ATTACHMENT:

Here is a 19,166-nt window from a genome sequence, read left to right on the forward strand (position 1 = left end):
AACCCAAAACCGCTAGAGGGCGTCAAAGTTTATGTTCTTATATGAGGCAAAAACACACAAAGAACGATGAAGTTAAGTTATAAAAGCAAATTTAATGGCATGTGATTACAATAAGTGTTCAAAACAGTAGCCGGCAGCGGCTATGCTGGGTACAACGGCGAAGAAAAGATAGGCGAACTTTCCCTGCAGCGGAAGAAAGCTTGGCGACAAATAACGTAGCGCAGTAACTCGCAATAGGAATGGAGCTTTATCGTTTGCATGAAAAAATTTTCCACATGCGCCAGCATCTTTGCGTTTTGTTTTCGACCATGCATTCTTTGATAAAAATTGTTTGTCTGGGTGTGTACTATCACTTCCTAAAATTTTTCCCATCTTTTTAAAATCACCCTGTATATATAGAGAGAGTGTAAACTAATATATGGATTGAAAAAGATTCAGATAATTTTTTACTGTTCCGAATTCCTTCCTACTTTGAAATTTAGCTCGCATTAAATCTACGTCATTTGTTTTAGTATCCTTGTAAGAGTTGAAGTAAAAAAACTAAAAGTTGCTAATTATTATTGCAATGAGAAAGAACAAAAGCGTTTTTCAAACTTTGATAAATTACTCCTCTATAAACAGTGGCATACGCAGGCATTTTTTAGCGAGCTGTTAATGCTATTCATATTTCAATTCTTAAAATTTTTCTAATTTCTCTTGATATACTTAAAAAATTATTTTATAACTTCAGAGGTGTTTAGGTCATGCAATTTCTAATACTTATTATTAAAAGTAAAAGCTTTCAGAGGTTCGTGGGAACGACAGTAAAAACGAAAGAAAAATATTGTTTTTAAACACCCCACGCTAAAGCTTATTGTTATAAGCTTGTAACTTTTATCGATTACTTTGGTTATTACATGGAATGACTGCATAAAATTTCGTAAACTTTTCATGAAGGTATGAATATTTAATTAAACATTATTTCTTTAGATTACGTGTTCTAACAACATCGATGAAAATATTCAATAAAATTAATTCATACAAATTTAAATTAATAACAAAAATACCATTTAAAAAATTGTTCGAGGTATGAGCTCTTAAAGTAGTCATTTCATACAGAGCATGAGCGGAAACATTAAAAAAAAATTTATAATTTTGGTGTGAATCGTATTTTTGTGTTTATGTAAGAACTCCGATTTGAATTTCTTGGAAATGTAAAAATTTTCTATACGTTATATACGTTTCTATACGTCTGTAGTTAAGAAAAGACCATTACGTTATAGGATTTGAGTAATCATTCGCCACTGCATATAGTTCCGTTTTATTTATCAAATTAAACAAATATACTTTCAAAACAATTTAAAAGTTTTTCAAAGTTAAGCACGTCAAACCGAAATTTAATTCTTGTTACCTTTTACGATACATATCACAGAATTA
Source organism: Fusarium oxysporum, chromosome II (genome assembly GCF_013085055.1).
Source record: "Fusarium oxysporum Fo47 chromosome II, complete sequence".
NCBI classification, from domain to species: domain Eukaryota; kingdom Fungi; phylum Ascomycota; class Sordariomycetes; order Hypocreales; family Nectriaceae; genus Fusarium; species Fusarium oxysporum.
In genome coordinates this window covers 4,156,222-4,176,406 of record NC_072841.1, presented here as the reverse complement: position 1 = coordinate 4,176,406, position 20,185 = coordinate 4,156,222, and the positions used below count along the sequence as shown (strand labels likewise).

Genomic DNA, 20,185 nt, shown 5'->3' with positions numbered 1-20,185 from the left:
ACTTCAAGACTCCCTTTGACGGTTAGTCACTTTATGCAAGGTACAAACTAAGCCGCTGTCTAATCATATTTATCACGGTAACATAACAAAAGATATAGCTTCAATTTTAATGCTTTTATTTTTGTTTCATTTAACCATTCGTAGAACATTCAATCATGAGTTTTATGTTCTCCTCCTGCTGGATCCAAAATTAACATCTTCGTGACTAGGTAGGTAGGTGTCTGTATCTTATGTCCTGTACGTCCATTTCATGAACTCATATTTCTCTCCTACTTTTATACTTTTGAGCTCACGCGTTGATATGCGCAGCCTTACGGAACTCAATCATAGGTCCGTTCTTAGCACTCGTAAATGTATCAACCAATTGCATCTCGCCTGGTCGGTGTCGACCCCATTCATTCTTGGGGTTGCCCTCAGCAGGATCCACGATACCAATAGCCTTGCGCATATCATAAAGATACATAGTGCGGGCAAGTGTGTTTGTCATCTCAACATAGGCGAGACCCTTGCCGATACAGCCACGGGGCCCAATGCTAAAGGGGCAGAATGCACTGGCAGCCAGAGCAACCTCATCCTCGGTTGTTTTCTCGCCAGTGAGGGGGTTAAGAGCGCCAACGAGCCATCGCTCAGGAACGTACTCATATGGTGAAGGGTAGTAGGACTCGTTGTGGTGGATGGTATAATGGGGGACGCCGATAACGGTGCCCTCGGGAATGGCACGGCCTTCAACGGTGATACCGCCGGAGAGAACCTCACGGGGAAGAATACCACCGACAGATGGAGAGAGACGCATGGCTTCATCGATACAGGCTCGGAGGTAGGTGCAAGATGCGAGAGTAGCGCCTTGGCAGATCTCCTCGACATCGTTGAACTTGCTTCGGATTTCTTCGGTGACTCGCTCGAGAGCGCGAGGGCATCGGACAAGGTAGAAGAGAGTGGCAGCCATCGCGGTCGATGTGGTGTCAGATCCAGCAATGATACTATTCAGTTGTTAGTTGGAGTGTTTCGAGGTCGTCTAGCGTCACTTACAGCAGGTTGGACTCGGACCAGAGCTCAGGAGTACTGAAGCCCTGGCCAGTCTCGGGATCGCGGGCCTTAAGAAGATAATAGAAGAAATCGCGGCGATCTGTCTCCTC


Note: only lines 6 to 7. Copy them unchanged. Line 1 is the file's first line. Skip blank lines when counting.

In genome coordinates this window covers 4,156,222-4,176,406 of record NC_072841.1, presented here as the reverse complement: position 1 = coordinate 4,176,406, position 20,185 = coordinate 4,156,222, and the positions used below count along the sequence as shown (strand labels likewise).

Genomic DNA, 20,185 nt, shown 5'->3' with positions numbered 1-20,185 from the left: